A catch up post from March
Cold Days by Jim Butcher
In my quest to catch up to the Dresden series before the latest book came out, I nearly stalled out here. After the breath of fresh air that was Ghost Story (yes, that’s despite the different narrator), I was saddened to go back to a Harry Dresden that notices every single attractive feature on a woman before seeing anything else. And that’s before we got to the Winter Ball and Maeve’s bedazzled bits. I had to skip forward in the audiobook at that point. It just seemed to go on forever, and I was done by sentence one.
Setting aside the return to status quo for Harry Dresden’s character, I loved exploring his new powers and his relationship with all of his friends. The confrontation at Demonreach at the end of the book was the most fun I’ve had with Dresden in a while, and made the rest of the book worth it.
I just won’t be reading the scene of the ball in Winter ever again.
The Truth About Night by Amanda Arista
I loved this book. Paranormal anything isn’t usually my cup of tea, but I really liked Merci and was cheering for her from page one. I liked the hard, no nonsense reporter confronted by the supernatural. Merci herself is relatable and down to earth, and I loved how she dealt with the things she was discovering about herself, her past, and the world itself. I also liked how Arista dealt with the recovery from trauma, all the way down to the tiny details. It wasn’t something that just appeared when the story needed it to appear, but a bad experience that controls Merci’s life.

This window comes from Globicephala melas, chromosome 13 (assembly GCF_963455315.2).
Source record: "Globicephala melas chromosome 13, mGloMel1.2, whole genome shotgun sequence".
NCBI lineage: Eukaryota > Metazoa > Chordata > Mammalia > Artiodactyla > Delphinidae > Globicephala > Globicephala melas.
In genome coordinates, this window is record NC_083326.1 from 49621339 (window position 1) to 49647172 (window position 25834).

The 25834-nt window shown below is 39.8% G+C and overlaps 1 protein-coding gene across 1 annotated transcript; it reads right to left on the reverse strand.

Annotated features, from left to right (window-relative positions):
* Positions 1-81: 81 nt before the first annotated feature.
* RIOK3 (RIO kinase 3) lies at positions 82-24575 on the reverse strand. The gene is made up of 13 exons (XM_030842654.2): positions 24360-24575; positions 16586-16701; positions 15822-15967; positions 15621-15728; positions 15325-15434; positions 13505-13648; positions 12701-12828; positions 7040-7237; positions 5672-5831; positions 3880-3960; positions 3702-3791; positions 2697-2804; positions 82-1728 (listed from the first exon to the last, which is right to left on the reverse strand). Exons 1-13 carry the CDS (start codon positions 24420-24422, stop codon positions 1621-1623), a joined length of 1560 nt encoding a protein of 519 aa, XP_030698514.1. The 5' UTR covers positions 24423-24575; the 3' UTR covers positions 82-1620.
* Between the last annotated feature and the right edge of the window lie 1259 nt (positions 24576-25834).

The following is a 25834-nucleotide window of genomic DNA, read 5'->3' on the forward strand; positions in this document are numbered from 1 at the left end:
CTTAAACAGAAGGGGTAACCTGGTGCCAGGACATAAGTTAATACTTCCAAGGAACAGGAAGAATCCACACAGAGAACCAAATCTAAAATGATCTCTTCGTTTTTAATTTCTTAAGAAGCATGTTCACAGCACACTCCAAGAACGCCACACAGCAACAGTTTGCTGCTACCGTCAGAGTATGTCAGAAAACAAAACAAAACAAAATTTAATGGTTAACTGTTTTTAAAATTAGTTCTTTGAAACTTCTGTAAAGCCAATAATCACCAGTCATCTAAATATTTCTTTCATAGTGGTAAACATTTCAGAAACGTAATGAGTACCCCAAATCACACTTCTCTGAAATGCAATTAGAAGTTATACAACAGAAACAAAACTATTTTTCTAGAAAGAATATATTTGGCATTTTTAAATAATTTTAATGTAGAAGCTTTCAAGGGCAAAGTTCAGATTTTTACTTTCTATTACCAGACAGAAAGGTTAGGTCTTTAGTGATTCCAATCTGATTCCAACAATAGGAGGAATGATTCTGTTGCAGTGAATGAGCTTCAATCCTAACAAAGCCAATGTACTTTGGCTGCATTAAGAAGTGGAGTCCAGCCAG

Rafe is awesome. A lot of characters in other paranormals that I have read really fail at making their characters fit together in a way that makes sense, even without the supernatural side. Not so with Rafe. He fits in with Merci so well that I was cheering for their romance even though I came for the mystery!
I loved the building to the conclusion of the story, and I can’t wait to read the next one!
Urn Burial by Kerry Greenwood
I like the Phryne Fisher series in general, but this book was not as good as the others. I did get rather early on that it was a parody of other golden age mysteries, especially Agatha Christie. After that, it became a lot more about spotting the reference to tropes of the mysteries than paying attention or even caring about the mystery itself. There wasn’t even as much about the wonderful clothes and jewelry that I love about reading these books.
However, I did like the upfront and modern attitude that Phryne shows both in her treatment of LGBTQ characters, and defending her Chinese lover from bigots. It is refreshing to read a book centered in this time period that has both period-typical racism and homophobia, and a clear statement that these ideas are wrong and should be confronted when found. The previous time Phryne had a gay character, she reacted more stereotypically, if indifferently, so this was a nice change.
All in all, a good read, and a fun case of spot-the-reference, but not one of the best Phryne Fisher novels.